Here is some very simple advice – Talking negatively about your team to other people in your team NEVER ends well. They always find out and you lose the respect of almost everyone in that team. If you have a problem with someone’s behaviour, feedback to them, not their colleagues!

3.You Don’t Treat Others The Way You Want To Be Treated

How you treat others will directly link to how others treat you in return. This means you should take care and attention when you decide how you want to be treated. Then give those behaviours to those around you, allow them to feel the way you want to.

For example, the manager I spoke to yesterday, liked to be the ‘mother’ figure within her team. Taking on all of the motherly duties and treating her team like her children. So guess what happened? Her team were treated like children, so they acted like children.

No surprises, but that is not what you want as a manager. What she has now done is identified that she would like her team to be respectful and honest. She now has to answer the question: What are the behaviours someone would have to show for you to treat them as respectful and honest?

4.You Act First, Then Think


Something happens in a situation that you perceive as a lack of respect and then fire back in an emotional manner. Then later will think ‘Why did I say that?’

This is an emotional reaction that it is highly unlikely you will get the response or outcome you want. This is because the response from those around you is likely to be an emotional one too.

If you want to ensure that you get respect, thinking about how you feedback is critical. This takes planning, not much, but it will take a moment or two for your to gather your thoughts and remove the emotion.

If someone is disrespectful to you, think about how you will respond. It doesn’t need to be a fight and it doesn’t need to be emotional. What needs to happen is that behaviour is modified going forward.

What specific behaviour and situation are you discussing? What was the effect of this behaviour? What would you like to see in the future?

5.You Hold Back Your Concerns, Until You Explode

This is the opposite of acting first, thinking later! These are the times you will effectively ‘bottle up’ all your feedback and emotions, as the lack of respect builds and builds. Until, one day, all the emotion and feedback comes flooding out… probably for something and nothing!

If you let this happen, it is not the perpetrators fault, it’s yours. Allowing poor behaviour or emotions to build and then exploding into an emotional feedback volcano, guarantees a failure to get respect.

The advice is the same as before – when witnessing disrespectful behaviour, take a moment to remove the emotion and approach the situation factually. Then take the appropriate action as soon as you can.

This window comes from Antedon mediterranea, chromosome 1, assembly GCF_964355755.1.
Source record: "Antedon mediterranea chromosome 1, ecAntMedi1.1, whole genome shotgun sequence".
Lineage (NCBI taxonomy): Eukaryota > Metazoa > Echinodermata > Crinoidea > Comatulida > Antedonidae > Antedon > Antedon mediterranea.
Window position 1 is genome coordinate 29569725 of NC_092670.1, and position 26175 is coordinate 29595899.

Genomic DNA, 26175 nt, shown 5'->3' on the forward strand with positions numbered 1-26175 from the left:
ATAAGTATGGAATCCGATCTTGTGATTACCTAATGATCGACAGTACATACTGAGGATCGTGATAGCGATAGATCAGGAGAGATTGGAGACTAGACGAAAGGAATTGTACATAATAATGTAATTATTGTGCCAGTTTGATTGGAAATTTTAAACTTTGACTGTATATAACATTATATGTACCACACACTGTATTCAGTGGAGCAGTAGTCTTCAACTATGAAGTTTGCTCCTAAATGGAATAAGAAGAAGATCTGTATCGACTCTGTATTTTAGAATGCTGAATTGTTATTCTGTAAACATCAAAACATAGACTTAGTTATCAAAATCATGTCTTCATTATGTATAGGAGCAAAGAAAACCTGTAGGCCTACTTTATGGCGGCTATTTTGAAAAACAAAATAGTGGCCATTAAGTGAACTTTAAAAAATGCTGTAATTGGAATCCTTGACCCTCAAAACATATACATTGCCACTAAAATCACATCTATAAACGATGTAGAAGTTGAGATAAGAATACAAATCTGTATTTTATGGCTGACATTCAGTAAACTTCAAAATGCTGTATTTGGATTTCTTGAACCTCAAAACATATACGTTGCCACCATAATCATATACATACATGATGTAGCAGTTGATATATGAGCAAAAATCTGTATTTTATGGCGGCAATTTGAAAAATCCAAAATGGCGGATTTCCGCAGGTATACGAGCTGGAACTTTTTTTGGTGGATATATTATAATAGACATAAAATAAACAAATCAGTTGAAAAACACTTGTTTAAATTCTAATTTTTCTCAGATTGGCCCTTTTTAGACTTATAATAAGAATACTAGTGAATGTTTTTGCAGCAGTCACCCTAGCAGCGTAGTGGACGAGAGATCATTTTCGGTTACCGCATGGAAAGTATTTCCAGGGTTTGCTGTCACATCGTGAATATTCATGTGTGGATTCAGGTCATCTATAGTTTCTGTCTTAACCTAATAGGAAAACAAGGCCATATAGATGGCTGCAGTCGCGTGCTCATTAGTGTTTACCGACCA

6.Your Deeds Don’t Match Your Actions

One of the quickest ways to lose respect of the people around you is to say you will do something or say that you stand for something and then don’t. The best approach is to be mindful. To think about what you say and how you say it. The more people you lead, the more mindful you have to be. 

Be clear and check understanding. If you do what you say you will do, respect will follow.

Putting it all together

We all want and need respect, especially in a management or leadership role. If you want to change the behaviour of the people around you, then you must change your behaviour first.

Remember, respect is earned, so transform your behaviour and you will transform the respect you receive.

The Scientific Way To Create A High Performing Team

If you are a manager, leader or owner of a company… You desire a high performing team.

You want a team that is cohesive, that works for each other and for the greater good. A team that is comfortable and secure enough to challenge each other. A team that welcomes new ideas and originality, rather than following the accepted standard.

Adam Grant, in his latest book ‘Originals’, has a chapter dedicated to the science behind which leadership strategies create the highest performing teams.

Adam Grant reveals five common strategies that leaders use to build their teams. Which one do you use?


The aim is to recruit and attain the best skilled team possible. Whatever the task in hand is, this type of leader will seek out the highest skilled team possible. This team will then be given challenging tasks and autonomy to deliver on them.


star-employee-1The leaders who utilise the ‘star’ strategy, don’t concern themselves with the specific skill set of their team members. What these leaders are interested in is the future and potential of individuals within their team.

They will seek out the brightest, sharpest people, who demonstrate the brain capacity to become world-class at what they do. Within this approach, the team will be given challenging tasks and the autonomy to decide how these tasks should be accomplished.


This strategy is based on cultural fit.

The leader will build a team of people who share the same the values and beliefs as themselves. In essence the leader surrounds themselves with people who believe what they believe. This team will be lead with high challenge, autonomy and strong emotional bonds to the mission.


This approach shares similar attributes as the professional strategy. The focus is on skills, with individuals with the highest skill set being the most desired. The difference in this approach is, rather than allowing their teams an autonomous environment, this strategy leans heavily on financial based incentives and micro-management.